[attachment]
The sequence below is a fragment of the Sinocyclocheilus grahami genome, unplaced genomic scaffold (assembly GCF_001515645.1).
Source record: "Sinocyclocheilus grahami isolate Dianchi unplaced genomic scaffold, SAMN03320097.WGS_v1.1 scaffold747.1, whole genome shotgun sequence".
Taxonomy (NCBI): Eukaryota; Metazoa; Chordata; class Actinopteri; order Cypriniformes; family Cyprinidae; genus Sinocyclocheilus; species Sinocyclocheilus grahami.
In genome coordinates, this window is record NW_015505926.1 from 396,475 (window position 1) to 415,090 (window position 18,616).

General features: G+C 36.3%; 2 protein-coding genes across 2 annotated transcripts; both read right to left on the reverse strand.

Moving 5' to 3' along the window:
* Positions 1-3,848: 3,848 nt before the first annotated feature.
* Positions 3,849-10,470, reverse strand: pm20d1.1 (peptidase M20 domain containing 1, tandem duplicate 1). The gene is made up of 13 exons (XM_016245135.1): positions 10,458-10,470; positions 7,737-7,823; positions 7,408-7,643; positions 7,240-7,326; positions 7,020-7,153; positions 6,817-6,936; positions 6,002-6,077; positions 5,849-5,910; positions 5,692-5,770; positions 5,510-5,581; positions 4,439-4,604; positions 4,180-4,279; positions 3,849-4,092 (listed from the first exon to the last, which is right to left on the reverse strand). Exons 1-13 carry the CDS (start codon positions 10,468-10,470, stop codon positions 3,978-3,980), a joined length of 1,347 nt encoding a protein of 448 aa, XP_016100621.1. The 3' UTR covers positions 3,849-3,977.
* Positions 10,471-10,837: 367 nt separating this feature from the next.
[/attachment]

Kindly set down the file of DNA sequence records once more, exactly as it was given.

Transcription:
The sequence below is a fragment of the Sinocyclocheilus grahami genome, unplaced genomic scaffold (assembly GCF_001515645.1).
Source record: "Sinocyclocheilus grahami isolate Dianchi unplaced genomic scaffold, SAMN03320097.WGS_v1.1 scaffold747.1, whole genome shotgun sequence".
Taxonomy (NCBI): Eukaryota; Metazoa; Chordata; class Actinopteri; order Cypriniformes; family Cyprinidae; genus Sinocyclocheilus; species Sinocyclocheilus grahami.
In genome coordinates, this window is record NW_015505926.1 from 396,475 (window position 1) to 415,090 (window position 18,616).

General features: G+C 36.3%; 2 protein-coding genes across 2 annotated transcripts; both read right to left on the reverse strand.

Moving 5' to 3' along the window:
* Positions 1-3,848: 3,848 nt before the first annotated feature.
* Positions 3,849-10,470, reverse strand: pm20d1.1 (peptidase M20 domain containing 1, tandem duplicate 1). The gene is made up of 13 exons (XM_016245135.1): positions 10,458-10,470; positions 7,737-7,823; positions 7,408-7,643; positions 7,240-7,326; positions 7,020-7,153; positions 6,817-6,936; positions 6,002-6,077; positions 5,849-5,910; positions 5,692-5,770; positions 5,510-5,581; positions 4,439-4,604; positions 4,180-4,279; positions 3,849-4,092 (listed from the first exon to the last, which is right to left on the reverse strand). Exons 1-13 carry the CDS (start codon positions 10,468-10,470, stop codon positions 3,978-3,980), a joined length of 1,347 nt encoding a protein of 448 aa, XP_016100621.1. The 3' UTR covers positions 3,849-3,977.
* Positions 10,471-10,837: 367 nt separating this feature from the next.